A Next Step in the Evolution of Brain Science at UT Southwestern
In 2019, Dr. William T. Dauer joined the UT Southwestern faculty as the inaugural Director of the O’Donnell Brain Institute (OBI) with a bold vision. His plan was to lead the institution into the future of brain science through three major pillars: building the science; translating that science into patient care; and bringing it in the most efficient way to patients in multidisciplinary care settings. Dr. Dauer believes the time is right for bringing such a transformative vision to life at UT Southwestern by maximizing the resources of the Human Genome Project and the Human Connectome Project.
“We are at a point now in the evolution of brain science where we are reaping the benefits of several decades of investment.”Dr. William T. Dauer
Tapping Into the Human Connectome Project
The Human Connectome Project is an ambitious effort for the U.S. scientific field to develop and share information through the Connectome Coordination Facility, which maintains a central data repository for public research data. The facility accelerates research and offers advice to the research community regarding data collection strategies and harmonization. By understanding wiring patterns in the brain within and across individuals, researchers will be able to decipher the electrical signals that generate human thoughts, feelings, and behaviors. The connectome will also enable researchers to explore how genes influence the brain’s connections.
“If we think of the brain as a circuit board, we understand how all those parts are laid out and how the information is processed, which allows the human body to think and move in the ways that it does,” said Dr. Dauer. “Thanks to advances in technology, we can change people’s lives by altering the electrical flow of the messages in the brain, which is truly remarkable. This is just the tip of the iceberg. We are reaching a level of understanding that we could not have imagined just 10 years ago.”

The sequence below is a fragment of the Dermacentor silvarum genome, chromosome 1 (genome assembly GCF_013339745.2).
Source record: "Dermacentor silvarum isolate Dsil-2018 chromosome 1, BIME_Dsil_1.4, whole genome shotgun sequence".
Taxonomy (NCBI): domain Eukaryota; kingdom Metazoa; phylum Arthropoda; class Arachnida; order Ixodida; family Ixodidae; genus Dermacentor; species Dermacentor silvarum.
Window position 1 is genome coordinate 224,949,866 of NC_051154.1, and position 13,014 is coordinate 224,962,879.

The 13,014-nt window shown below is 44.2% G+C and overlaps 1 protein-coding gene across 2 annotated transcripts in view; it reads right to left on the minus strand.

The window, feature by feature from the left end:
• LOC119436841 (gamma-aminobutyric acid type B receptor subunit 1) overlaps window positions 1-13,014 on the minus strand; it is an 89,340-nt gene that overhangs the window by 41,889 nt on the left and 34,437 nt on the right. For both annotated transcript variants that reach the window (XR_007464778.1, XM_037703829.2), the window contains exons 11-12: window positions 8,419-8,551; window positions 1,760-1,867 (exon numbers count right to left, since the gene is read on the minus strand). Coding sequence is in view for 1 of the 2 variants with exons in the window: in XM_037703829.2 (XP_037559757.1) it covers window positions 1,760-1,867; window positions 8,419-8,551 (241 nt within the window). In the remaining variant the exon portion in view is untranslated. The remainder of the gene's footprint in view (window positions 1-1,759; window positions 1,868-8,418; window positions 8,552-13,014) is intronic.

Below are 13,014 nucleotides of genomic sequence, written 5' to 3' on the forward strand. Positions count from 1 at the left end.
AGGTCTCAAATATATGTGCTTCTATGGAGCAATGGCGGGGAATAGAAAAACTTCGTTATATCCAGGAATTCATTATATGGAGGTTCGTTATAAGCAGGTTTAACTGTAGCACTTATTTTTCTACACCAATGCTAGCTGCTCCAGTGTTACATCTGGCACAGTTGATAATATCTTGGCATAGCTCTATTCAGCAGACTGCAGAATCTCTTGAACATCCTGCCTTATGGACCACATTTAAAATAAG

Brain mapping gives scientists a greater understanding of the roots of human neurological disorders including schizophrenia, autism spectrum disorders, and other conditions that may arise from abnormal “wiring” during brain development. This knowledge should lead to better ways to detect, treat, and prevent devastating brain disorders that rob people of their lives.
“It is enormously exciting, as a scientist and as a physician, to be in an environment that allows such innovation.”Dr. William T. Dauer
Much remains to be discovered about the brain for scientists to understand how the human mind works. The brain controls nearly every aspect of the body, ranging from physiological functions to cognitive abilities, and functions by sending and receiving signals via neurons to different parts of the body. According to many estimates, the brain contains nearly 100 billion neurons that fire in continuous patterns of activity. At UT Southwestern, it is the culmination of years of innovation that allows scientists to understand the workings of the brain and gives them the ability to manipulate it.
“Innovation is a critical part of the OBI vision, as well as developing those ideas that are off the cutting edge, including novel ways to change the brain and novel ways to manipulate genes,” said Dr. Dauer.
Dr. Dauer’s Personal Passion for Treating Brain Illness
Hear more from Dr. Dauer during The Heritage Society’s 25th Anniversary virtual celebration, where he shares his personal story behind his passion for driving a deeper understanding of brain illnesses and providing empathetic care to patients.